Now, if you’re reading this blog and you weren’t there, despite my strongly worded advice in Parts 1 and 2: to wit, to attend! – all is not lost, because most appropriately for a Man & Machine theme, Sabina was surrounded by a multitude of recording devices, and if you click the title above it’ll take you through to the Liars page where you can find Video, Audio, and also good ol’fashioned text! (Captured by the fine weave of the textaphone, lower left)

Adam Diggle copyright Liam Hogan

Adam Diggle copyright Liam Hogan

Following Darren’s quirky tale we had Adam Diggle, reading What I am Without by (Lovers’ Lies and Weird Lies author) Richard Smyth. Richard is usually a denizen of Leeds, and ran Liars’ League Leeds from there (easier than running either of the other two offshoots – Liars’ League NYC and Liars’ League Hong Kong from Leeds!) until, after about a year, the Liars’ magic rubbed off on him and he became the world famous author of Bum Fodder – An Absorbing History of Toilet Paper, appearing (aptly enough) on Loose Ends to discuss it with Clive Anderson. And now there’s no stopping him, though alas, this does mean Liars’ Leeds is taking a break.
Richard and his brother James, both of whom have had a multitude of stories performed at Liars’ League and both of whom appear in the pages of the aforementioned and forthcoming Arachne Press’s Liar Anthologies, were hiding out at the back of the room, too modest (or possibly, too late) to grab the front row limelight.

Peter Noble copyright Liam Hogan

Peter Noble copyright Liam Hogan

Wrapping up the first half was Peter Noble, reading The Archive of Ivan Dragoyevich by (Weird Lies author) Alan Graham. As you can see, even the shadows were channelling the spirit, of the late, great, Ivan Dragoyevich! Or the Monster. Or both. Peter and Alan are League regulars so you can track down their previous stories/readings via Who are our Actors? and Who are our Writers?

You’re smart people – of course you are. Otherwise you wouldn’t be reading this… you KNOW how you get onto our “Who Are Our Audience?” page don’t you? Full disclosure forces me to admit we don’t currently have such a page. But we do have a photo …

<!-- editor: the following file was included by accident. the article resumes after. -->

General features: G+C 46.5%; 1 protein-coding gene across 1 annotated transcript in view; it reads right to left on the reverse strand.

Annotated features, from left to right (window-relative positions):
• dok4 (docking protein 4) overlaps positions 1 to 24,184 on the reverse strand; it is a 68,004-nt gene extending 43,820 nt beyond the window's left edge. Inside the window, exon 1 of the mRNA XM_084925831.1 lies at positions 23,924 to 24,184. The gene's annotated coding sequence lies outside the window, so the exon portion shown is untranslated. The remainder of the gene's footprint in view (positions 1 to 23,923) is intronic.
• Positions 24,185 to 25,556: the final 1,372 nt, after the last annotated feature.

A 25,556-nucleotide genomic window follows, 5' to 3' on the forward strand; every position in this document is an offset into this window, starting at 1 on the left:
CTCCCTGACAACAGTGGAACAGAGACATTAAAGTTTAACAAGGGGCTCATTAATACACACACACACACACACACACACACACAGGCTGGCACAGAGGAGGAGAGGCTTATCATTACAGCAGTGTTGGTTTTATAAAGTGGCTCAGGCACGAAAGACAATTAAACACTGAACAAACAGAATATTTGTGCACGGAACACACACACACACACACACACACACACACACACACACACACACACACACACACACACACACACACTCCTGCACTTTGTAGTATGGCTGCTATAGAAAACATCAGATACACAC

liar audience

Liars’ Audience copyright Liam Hogan

There they are! Don’t they look like they’re having a blast? Next time, it could be you! This is during the interval, of course, with the house lights up. Can’t see a soul out there during the intros/readings/book quiz. Fortunately we have very good echolocation…


Saul Reichin copyright Liam Hogan

liar henrietta

Henrietta Clemett copyright Liam Hogan

And after the Infamous Liars’ League book quiz (example (trick) question: “What is the name of the time traveller in HG Wells’s The Time Machine?”) in which three brand spanking new books were given to three highly intelligent and attractive audience members, it was time for the second half, kicked off by Saul Reichlin reading The Car Mover by Rosanna Boscawen.
Rosanna is a new author to the Liars stable, which is humungous, and multinational, and quite simply amazing, as it only includes authors who have had a story read by the League. (Well, yes, I suppose I might be in there somewhere…)
Ending the evening on a predatory note, was Henrietta Clemett, dressed for the Afghan plains, reading The Love Song of the Predator Drone by Owen Booth. I might have mentioned accents previously; Henrietta’s included Ahmed the classical historian/goatherd and the embedded German war philosopher Sabine, a character with whom at least one audience member immediately fell in love …
And that, ladies and gentlemen, brought the evening, and brings this blog, to a rapid close. I won’t mention the hours spent, post-event, making sure the actors, authors, and hosts drank The Phoenix dry (or drier, at the very least) and all the other people who stuck around afterwards, to bask in the glow that comes from another successful event. Intrigued? Excited? Inspired? Visit the Liars’ League website, sign up for our Facebook page, follow the Liars, or tootle your email address over and we’ll do all the work, keeping you informed twice a month, just before each event, and just after the web is updated with all those glorious stories! (Another of Katy’s Herculean tasks …)